But more than anything, I was really, really excited.  Adding to the excitement, two of my best friends from college - Sean Moran and Sean Haffey - were doing the race too!  I think after so many years of hearing me rant and rave about how magical this event is, they finally wanted to shut me up, and the only way to do that was to register.  And truth be told, their signing up is what really lit a match under my butt to get after the training.  The winter was a bit of a mixed bag for me here.  I'll expand more in a future post (which you all can look forward to), but school really heated up, and I felt like I sort of lost touch with things, my bike fitness most significantly.  Compared to last year, I definitely spent more time studying and less time training this spring.  But more on that later.  Suffice it to say, looking forward to this trip with friends was hugely motivating.

Sean Haffey, me, Sean Moran

The actual trip down was super smooth.  Stayed with my friend Tom in Palo Alto, who along with Elena was there to provide race support/comedic relief all weekend.  No broken vehicles, no over-nighted bike parts, no shaving out of a pan of water at 10:30 pm.  Rolf Prima hooked me up with a sweet deal on some wheels (more on that later too), soooo good!  I even had a new wetsuit, which the fine folks at Orca warranteed for me last fall.  Then it dawned on me... "Oh no, I have a new wetsuit.  Probably should have tried that on at least once."

There's always something I forget to do.  But all things considered, this wasn't too bad.  I was excited to toe the line after 8 long months.  And more than anything, I was so excited to have my friends there with me, and the best support crew we could have asked for in Tom and Elena.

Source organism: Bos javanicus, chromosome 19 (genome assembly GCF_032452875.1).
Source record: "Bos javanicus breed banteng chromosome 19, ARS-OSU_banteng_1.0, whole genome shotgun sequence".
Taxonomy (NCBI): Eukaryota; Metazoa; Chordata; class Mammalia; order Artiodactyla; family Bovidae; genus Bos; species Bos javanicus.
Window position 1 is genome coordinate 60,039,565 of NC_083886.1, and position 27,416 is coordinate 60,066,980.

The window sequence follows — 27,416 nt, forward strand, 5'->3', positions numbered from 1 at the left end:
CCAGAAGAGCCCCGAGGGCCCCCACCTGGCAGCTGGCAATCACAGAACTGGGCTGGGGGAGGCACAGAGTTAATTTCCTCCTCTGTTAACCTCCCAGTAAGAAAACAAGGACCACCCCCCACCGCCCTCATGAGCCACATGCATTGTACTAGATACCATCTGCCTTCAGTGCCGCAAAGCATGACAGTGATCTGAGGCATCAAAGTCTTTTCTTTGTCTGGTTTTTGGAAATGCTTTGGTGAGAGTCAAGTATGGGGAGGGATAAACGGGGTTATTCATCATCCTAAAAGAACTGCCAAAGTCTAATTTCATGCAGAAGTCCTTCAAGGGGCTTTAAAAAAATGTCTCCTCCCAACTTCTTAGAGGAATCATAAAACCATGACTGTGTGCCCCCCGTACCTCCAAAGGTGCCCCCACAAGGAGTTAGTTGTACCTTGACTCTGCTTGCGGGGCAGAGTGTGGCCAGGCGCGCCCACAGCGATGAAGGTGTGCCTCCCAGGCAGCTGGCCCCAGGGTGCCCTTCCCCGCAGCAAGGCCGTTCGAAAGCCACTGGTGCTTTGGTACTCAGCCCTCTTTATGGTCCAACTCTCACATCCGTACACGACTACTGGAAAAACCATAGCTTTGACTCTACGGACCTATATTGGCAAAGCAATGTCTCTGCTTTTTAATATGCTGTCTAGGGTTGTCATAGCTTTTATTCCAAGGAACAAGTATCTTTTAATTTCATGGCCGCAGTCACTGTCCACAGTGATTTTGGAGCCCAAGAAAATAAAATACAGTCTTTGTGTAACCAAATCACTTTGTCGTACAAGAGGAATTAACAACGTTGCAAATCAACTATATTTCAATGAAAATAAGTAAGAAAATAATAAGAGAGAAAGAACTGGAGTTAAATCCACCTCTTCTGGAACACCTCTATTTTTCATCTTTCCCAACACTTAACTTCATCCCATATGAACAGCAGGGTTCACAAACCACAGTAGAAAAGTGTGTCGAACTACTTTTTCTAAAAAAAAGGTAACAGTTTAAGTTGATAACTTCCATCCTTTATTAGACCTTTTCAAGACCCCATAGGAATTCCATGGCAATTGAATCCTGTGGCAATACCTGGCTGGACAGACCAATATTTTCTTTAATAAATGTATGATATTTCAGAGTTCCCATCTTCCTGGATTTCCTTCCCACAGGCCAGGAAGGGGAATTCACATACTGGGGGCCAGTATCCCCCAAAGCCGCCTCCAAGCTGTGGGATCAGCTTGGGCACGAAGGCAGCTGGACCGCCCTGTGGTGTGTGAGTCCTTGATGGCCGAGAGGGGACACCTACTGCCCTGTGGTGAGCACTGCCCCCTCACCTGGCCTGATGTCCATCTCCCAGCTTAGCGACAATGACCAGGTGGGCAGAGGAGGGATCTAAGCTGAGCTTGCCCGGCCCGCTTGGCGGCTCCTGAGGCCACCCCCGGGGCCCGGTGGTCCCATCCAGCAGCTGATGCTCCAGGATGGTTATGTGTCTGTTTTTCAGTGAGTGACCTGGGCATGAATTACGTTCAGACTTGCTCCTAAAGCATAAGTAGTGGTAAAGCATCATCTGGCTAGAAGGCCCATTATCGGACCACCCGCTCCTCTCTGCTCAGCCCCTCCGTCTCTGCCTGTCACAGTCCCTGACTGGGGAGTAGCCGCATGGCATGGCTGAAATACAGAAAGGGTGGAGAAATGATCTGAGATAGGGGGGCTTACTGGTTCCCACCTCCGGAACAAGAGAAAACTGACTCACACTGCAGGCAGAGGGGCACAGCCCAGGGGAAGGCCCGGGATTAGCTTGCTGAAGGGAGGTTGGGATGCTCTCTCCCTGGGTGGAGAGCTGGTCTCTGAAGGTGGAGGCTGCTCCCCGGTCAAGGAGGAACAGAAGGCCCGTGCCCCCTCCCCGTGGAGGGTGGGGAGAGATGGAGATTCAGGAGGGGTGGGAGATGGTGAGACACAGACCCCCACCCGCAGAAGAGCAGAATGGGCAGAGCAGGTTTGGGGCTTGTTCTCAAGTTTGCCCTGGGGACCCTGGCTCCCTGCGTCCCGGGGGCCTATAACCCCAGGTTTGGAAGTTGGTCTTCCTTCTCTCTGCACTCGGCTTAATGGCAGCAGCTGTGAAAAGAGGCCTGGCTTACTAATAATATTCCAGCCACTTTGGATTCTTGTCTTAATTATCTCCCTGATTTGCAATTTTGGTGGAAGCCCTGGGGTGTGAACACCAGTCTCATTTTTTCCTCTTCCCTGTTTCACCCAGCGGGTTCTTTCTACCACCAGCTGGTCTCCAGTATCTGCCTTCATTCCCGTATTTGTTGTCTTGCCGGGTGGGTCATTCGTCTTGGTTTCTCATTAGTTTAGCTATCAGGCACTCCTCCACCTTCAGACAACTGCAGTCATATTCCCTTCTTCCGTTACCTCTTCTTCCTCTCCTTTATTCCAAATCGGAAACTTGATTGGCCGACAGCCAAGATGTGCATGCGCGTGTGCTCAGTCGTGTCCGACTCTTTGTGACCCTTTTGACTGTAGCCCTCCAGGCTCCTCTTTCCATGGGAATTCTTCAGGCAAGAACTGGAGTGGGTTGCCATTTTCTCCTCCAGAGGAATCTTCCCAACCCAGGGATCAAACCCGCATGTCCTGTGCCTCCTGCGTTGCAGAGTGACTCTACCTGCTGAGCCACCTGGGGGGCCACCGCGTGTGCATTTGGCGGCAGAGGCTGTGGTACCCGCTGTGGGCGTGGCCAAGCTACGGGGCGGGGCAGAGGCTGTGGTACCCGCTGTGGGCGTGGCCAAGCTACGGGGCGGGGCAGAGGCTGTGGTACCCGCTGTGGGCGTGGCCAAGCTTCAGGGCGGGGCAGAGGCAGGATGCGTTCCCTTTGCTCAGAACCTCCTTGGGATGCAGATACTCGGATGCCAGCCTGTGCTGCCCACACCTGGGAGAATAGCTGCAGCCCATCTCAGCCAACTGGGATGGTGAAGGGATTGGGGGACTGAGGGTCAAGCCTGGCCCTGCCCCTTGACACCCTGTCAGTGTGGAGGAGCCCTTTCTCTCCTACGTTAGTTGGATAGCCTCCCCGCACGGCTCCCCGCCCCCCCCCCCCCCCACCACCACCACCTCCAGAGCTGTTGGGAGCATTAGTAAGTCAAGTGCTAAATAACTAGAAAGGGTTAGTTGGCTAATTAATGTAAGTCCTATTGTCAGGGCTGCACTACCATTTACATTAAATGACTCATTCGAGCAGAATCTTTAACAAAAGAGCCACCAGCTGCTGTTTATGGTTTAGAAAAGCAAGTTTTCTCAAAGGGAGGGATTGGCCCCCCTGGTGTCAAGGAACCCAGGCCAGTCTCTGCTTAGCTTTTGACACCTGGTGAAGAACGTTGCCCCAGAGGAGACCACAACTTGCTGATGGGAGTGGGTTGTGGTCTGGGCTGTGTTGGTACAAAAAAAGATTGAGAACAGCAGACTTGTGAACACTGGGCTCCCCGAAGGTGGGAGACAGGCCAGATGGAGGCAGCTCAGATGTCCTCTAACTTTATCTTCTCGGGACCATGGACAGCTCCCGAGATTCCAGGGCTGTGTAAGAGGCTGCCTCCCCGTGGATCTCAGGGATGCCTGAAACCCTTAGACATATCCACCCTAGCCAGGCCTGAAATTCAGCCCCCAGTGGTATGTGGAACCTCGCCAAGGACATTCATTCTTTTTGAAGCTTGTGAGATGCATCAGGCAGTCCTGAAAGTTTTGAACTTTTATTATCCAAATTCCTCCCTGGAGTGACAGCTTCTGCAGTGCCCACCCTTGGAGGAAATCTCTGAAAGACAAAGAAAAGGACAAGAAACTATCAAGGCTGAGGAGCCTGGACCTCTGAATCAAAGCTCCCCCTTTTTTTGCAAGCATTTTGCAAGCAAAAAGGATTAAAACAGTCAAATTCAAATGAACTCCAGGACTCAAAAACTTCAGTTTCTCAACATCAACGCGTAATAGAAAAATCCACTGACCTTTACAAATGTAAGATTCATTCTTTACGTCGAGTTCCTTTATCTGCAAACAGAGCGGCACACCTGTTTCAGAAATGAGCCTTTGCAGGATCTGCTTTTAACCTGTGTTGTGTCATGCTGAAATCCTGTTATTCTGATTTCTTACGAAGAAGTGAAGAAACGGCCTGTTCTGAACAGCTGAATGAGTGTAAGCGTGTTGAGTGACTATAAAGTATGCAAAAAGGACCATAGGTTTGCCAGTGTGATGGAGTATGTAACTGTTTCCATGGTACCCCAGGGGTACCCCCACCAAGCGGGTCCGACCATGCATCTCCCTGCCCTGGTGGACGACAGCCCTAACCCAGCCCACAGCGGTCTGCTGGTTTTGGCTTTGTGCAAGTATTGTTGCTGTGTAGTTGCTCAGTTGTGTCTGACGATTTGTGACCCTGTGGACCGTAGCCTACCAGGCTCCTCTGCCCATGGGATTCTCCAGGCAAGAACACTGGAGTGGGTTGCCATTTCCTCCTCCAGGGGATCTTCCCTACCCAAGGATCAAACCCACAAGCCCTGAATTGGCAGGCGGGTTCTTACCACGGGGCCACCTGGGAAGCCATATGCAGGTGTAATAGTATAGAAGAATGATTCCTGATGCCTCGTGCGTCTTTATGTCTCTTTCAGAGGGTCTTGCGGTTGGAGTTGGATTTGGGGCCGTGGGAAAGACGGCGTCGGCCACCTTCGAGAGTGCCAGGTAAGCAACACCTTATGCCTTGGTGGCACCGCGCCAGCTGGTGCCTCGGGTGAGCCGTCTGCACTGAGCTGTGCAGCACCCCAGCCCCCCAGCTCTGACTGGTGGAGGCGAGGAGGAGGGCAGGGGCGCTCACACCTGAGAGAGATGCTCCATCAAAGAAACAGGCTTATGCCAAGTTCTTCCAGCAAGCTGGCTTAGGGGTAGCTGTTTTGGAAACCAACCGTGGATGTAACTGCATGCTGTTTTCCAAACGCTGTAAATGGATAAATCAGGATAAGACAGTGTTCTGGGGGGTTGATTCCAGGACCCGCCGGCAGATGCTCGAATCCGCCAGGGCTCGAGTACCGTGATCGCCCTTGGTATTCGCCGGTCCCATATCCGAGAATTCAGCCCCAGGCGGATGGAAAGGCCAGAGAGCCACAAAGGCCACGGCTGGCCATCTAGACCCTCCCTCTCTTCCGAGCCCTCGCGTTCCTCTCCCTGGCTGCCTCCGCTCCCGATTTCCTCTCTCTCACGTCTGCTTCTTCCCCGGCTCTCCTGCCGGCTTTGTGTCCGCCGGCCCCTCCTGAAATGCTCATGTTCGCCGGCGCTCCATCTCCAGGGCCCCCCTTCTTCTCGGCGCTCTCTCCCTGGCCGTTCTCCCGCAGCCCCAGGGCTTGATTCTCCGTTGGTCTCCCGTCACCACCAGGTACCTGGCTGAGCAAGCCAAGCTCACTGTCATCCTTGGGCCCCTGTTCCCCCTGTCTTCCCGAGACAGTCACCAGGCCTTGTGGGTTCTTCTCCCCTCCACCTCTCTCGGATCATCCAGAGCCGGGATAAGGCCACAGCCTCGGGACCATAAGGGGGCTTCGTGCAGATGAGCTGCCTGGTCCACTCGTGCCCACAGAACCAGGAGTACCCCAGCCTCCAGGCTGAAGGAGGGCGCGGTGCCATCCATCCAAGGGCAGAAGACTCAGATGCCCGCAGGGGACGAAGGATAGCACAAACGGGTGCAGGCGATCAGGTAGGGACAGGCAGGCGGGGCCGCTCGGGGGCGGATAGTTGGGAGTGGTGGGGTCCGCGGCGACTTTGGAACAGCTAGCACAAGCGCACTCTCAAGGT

Swim - Someone's moving up in the swim pack!
Race morning dawned, and as usual, the campground at Lake San Antonio couldn't have been more beautiful.  The eastern sky slowly turns from dark to navy to pale blue.  As I ate my jar of applesauce, I watched through groggy eyes as deer retreated from neighboring picnic tables and people stumbled out of their tents looking for toilet paper.  The Seans and I loaded up and cruised down Lynch Hill (the first of three times that day) to set up our gear in T1.  Then we got in line for the shuttle?

That's right, due to low water levels the swim course was set up at Harris Creek, over two miles away.  T1 was divided into T1A and T1B, the former at the swim exit with a pair of running shoes, the latter would be the normal start of the bike course.  We would need to exit the swim, kick on our running shows, cruise the two miles from T1A to T1B, then get on our bikes and start riding.  I have to hand it to Tri-California: these guys really rolled with the drought this spring and made the best of a tricky situation.  In the end they devised an elegant solution which still allowed us to swim, preserved the legendary bike course, and saw us running the standard 13.1 miles.  Not only that, but the swim-run-bike-run format sort of played to the strengths of hosers like me, providing an opportunity to get out of the water and try to run into better position before getting on the bike.

Where's the water?

Minutes before the starting gun, the Seans and I exchanged quite a few "good lucks" and "have funs" with a decent amount of chest pounding and back slapping, as is our custom.  I lined up with my comrades just in time for the gun and we were off.  It felt great to be back in the car wash of flailing limbs as we jockeyed for position.  I was a little out of practice but ended up finding feet and settling in after a few hundred meters.  I focused on lengthening my stroke and thought of all the time spent in the pool this winter for motivation.  Pretty soon I noticed the feet I was on were zigging and zagging all over the damn place.  I tried to make a move to pass, but my goggles were all full of water and I couldn't really see into the glare of the rising sun anyway.  Pretty sure I ended up leading him more astray then he had led me.  Finally we rounded the rectangle and started back toward the boat ramp.  I could clearly see its quarter mile long, 10% incline from the other side of the lake.  (That's right.  That boat ramp sucked.)  But it provided an easy landmark for sighting, and my swim course improved considerably.